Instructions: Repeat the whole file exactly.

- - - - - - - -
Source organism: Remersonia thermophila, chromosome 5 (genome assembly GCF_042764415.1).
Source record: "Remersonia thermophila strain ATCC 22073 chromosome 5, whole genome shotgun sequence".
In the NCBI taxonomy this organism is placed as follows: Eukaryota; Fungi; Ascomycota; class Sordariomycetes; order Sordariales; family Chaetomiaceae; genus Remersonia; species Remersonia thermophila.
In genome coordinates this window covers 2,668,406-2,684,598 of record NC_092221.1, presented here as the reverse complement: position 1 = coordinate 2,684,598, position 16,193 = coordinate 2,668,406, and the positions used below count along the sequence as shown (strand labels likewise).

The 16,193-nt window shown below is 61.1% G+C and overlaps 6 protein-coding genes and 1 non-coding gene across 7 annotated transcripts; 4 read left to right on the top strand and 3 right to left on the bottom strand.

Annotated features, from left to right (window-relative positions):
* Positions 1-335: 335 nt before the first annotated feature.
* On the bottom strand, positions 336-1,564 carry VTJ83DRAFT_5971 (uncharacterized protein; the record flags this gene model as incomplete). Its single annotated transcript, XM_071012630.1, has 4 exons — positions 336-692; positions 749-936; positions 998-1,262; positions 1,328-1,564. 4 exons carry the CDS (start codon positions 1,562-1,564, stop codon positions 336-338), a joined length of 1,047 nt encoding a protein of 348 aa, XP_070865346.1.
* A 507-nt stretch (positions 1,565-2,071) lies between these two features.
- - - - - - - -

Source organism: Remersonia thermophila, chromosome 5 (genome assembly GCF_042764415.1).
Source record: "Remersonia thermophila strain ATCC 22073 chromosome 5, whole genome shotgun sequence".
In the NCBI taxonomy this organism is placed as follows: Eukaryota; Fungi; Ascomycota; class Sordariomycetes; order Sordariales; family Chaetomiaceae; genus Remersonia; species Remersonia thermophila.
In genome coordinates this window covers 2,668,406-2,684,598 of record NC_092221.1, presented here as the reverse complement: position 1 = coordinate 2,684,598, position 16,193 = coordinate 2,668,406, and the positions used below count along the sequence as shown (strand labels likewise).

The 16,193-nt window shown below is 61.1% G+C and overlaps 6 protein-coding genes and 1 non-coding gene across 7 annotated transcripts; 4 read left to right on the top strand and 3 right to left on the bottom strand.

Annotated features, from left to right (window-relative positions):
* Positions 1-335: 335 nt before the first annotated feature.
* On the bottom strand, positions 336-1,564 carry VTJ83DRAFT_5971 (uncharacterized protein; the record flags this gene model as incomplete). Its single annotated transcript, XM_071012630.1, has 4 exons — positions 336-692; positions 749-936; positions 998-1,262; positions 1,328-1,564. 4 exons carry the CDS (start codon positions 1,562-1,564, stop codon positions 336-338), a joined length of 1,047 nt encoding a protein of 348 aa, XP_070865346.1.
* A 507-nt stretch (positions 1,565-2,071) lies between these two features.